Monkey on a Boat: Day 4

Today, we got off the boat in Puerta Vallarta. I must say that one of the things I really loved about booking the cruise was that a good two months before we set sail, we were told “Now’s the time to book your port adventures!” There was a big list of things to do while in port, and all we had to do was choose and sign up on the same website we booked the cruise.

Thursday we got up early, ate a giant breakfast, and toddled down to the bar where we were to meet up with the rest of our group for the zip lining and rappelling adventure! In Puerta Vallarta, we walked off the boat and around the corner to another boat that was like a large rubber life raft.

We wave good-bye to the big ship

We may never see these people again, especially if we're eaten by jaguars

The rubber life raft thing took us at a hair-snatching rate of speed from the Area Militar de Vallarta, where our ship was docked, south about 30 kilometers to a place called Boca de Tomatlan. We got off that tiny boat and onto the kind of trucks that you normally see in old movies transporting soldiers who are going to meet their deaths in a hailstorm of enemy fire. So, not confidence inspiring.

Our dance of joy at making it to the preserve in safety

This is the dance of joy we did just after kissing the ground once we got off the truck.

The trucks took us another 5 or so kilometers to the preserve where we were to meet our fate. On the way, we all laughed and joked about the fact that the roll cage over the benches lining the truck bed had straps hanging from it so that if we were accidentally thrown from the truck, we would end up flapping behind the truck like a pair of underpants on a clothesline, only with less dignity. Adversity makes people bond together, and we were practically a solid mass of humanity by the time we got there.

After strapping us into harnesses custom-made to ensure wedgies, chafing and complete stripping of pride, we were ready to mount the mules that would take us to the top of the mountain.

Our little kid aboard her trusty mule, headed up the mountain

The little kid was really excited about the mule ride, but her enthusiasm was short-lived.

From the top, we took a series of zip lines and sheer cliff faces to descend.

Peaches on the longest of the five zip lines

It's over 160 feet straight down if she falls, and nearly half a mile by trail to get back up. Good thing she didn't fall.

The zip lining was fine although, in the interest of full disclosure, I have to admit that on the very first zip line I was so frightened that I closed my eyes and ended up getting stuck about 8 feet from the end, suspended over what appeared to my closed, terrified eyes to be a bottomless pit, and I ended up having to haul myself hand-over-hand to the platform where I was roundly laughed at by monkeys and native guides. Good thing I’d left my pride behind with the mules!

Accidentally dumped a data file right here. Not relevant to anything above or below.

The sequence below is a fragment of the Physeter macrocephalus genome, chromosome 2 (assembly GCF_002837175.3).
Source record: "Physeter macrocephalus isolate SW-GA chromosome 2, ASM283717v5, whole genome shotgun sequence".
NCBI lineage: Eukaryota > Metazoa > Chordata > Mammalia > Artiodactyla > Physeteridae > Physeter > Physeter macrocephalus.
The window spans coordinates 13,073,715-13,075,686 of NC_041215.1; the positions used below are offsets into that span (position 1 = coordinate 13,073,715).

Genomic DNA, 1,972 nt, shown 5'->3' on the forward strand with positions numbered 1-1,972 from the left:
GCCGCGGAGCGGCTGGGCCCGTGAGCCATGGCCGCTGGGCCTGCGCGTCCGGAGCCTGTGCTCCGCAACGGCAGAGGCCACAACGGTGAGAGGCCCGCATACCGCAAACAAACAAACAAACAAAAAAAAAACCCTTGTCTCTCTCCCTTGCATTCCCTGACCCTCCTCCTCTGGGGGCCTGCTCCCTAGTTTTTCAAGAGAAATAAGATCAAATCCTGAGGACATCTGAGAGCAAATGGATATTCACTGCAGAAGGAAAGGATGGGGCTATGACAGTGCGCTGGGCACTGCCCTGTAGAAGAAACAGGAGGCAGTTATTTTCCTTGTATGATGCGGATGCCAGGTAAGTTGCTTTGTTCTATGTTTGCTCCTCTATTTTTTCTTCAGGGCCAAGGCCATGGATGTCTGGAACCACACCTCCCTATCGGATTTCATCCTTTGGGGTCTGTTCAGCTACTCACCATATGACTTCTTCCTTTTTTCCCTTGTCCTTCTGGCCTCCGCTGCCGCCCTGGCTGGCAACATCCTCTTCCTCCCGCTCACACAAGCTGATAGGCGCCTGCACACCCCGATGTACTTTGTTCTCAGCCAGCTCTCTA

Close to the end of the zip lining was the lowering-ourselves-down-a-cliff phase. For those of you who might be interested, here is a monkey attached to the side of a cliff by ropes:

Me, coming down a wet, slippery cliff face

I never saw the waterfall because I was too busy trying to find that place where I should have put my foot and didn't.

On the last zip line, we were whisked directly into a picturesque mountain pool.

The Pirate making a splash!

The Pirate has just slid nearly 70 feet down to land in this lovely emerald pool.

After this last zip line, it was just a matter of a half-kilometer hike back to our starting point, but that half-kilometer hike took us through streams, over creeks on fallen logs, and between enormous shrubs that are probably older than I am. We were hot, soaking wet and hungry, but it was easily one of the coolest things we’ve ever done.

On the way back, the bus stopped at a tequila distillery where Peaches (who’s of legal drinking age in Mexico) took her first taste of tequila.

Peaches sampling tequila

Here's Peaches, sampling her first tequila. Of course, the first sample is the rough stuff.

We got back onto the speedboat thing, where we were whisked back to the ship via a pair of enormous rocks covered in pelicans.

A large rock, completely carpeted in pelicans.

The top 12-inch layer is pelicans. The next 12-foot layer is pelican poop.

Technically, we could have strolled through Puerta Vallarta for another hour or two before we had to be back on the ship, but all we really wanted was hot showers and dry clothes. I think that’s now my new measure of the success of an outing: if all you want is a hot shower and dry clothes, it’s been an actual adventure.

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